North American NA-73

Last revised May 31, 2022

The P-51 Mustang was perhaps the most famous fighter of World War II, and, many would say, the best all-round piston-engined fighter produced by any of the combatants during that conflict. Total production of all Mustangs amounted to 15,575 in the USA and 100 in Australia, ranking only behind the P-47 Thunderbolt in being the fighter manufactured in greatest numbers for the USAAF. Mustangs accounted for 4950 of the 10,720 air combat victories claimed by the USAAF in Europe, and 4131 of the 8160 ground strafing claims made in the same theatre, accounting for 48.9 percent of total losses inflicted on the enemy. They shot down more than 230 V-1 "buzz bombs", and they even managed to score some kills against Luftwaffe jet fighters.

North American Aviation, Inc had been formed on December 6, 1928 as a holding company with intesests in a long list of prominent aircraft companies--Curtiss Aeroplane and Motor Company, Curtiss- Robertson Airplane Manufacturing Company, Curtiss-Caproni Corporation, Wright Aeronautical, Travel Air, North Aircraft Corporation, and Keystone Aircraft Corporation. The prime mover behind this holding company was Clement M. Keys, who had run the *Wall Street Journal* newspaper. In 1929, Keys merged the two old rivals Curtiss and Wright to form the Curtiss-Wright Corporation. All of these various companies managed to retain their own separate identities and continued to function as more-or-less independent entities while Keys continued to expand his empire. Sperry Gyroscope Co., Inc, Pitcairn Aviation Inc (which started Eastern Air Transport in 1930), Berliner-Joyce Aircraft Corporation, Ford Instrument, Transcontinental and Western Air (the TWA of today), Intercontinent Aviation Inc, and a substantial interest in the Douglas Aircraft Corporation were all picked up fairly cheaply during the early years of the Depression.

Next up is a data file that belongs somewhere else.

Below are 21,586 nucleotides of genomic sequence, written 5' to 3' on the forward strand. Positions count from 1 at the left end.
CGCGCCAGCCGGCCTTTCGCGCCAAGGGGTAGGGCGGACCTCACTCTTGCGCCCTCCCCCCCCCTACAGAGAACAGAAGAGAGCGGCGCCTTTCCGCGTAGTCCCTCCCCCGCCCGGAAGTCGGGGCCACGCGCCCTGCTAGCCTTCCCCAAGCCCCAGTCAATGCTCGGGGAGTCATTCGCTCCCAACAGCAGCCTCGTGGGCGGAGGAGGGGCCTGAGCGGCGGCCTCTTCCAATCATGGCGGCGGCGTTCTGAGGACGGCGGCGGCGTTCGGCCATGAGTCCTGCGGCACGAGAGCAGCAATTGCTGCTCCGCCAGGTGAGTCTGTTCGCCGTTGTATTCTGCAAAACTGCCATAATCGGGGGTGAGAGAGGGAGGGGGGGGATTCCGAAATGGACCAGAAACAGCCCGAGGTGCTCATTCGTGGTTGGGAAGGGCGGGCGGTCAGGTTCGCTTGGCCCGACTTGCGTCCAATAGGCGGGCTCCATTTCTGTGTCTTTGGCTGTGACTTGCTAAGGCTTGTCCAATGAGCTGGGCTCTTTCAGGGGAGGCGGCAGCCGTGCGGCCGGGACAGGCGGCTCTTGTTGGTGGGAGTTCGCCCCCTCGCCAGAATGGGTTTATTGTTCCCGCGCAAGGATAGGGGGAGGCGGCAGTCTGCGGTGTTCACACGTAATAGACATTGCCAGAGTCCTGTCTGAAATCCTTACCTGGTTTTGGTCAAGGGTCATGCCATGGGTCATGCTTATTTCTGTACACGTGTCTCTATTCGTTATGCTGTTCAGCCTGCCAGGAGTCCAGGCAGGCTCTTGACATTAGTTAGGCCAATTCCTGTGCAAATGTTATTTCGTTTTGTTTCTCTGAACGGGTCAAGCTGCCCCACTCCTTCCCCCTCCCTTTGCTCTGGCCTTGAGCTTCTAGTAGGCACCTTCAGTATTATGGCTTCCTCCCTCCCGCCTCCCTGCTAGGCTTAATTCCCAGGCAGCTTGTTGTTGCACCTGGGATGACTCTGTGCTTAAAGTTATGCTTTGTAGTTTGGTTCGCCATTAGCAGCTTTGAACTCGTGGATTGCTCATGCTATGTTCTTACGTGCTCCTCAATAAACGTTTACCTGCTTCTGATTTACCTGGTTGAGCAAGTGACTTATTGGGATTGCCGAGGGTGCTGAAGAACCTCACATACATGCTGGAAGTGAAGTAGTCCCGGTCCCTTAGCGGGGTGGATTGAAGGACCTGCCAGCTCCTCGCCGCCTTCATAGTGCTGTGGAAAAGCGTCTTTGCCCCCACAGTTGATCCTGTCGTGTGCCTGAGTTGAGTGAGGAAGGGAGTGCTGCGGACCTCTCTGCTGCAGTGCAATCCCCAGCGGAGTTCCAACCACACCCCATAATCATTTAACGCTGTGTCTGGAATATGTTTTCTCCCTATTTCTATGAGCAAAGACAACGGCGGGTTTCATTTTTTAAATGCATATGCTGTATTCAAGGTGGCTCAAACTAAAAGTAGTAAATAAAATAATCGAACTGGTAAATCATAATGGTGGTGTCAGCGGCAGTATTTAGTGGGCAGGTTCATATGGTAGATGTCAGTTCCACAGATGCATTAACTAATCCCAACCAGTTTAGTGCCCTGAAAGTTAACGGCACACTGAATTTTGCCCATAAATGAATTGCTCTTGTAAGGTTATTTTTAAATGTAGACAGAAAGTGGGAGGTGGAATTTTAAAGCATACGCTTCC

In 1933, General Motors bought a sizeable interest in North American Aviation, Inc. In addition, it acquired the General Aviation Corporation (which had taken over the Fokker Aircraft Corporation) and the Dayton- Wright Corporation. Ernest R. Breech of General Motors was appointed as president of North American Aviation, Inc., and the companies were grouped into two large conglomerates: General Aviation Manufacturing Corporation (which comprised Berliner-Joyce, General Aviation, and Curtiss Caproni) and the Sperry Corporation (which comprised Sperry Gyroscope Co., Inc, Ford Instrument, Curtiss-Wright Corporation and Intercontinent Aviation).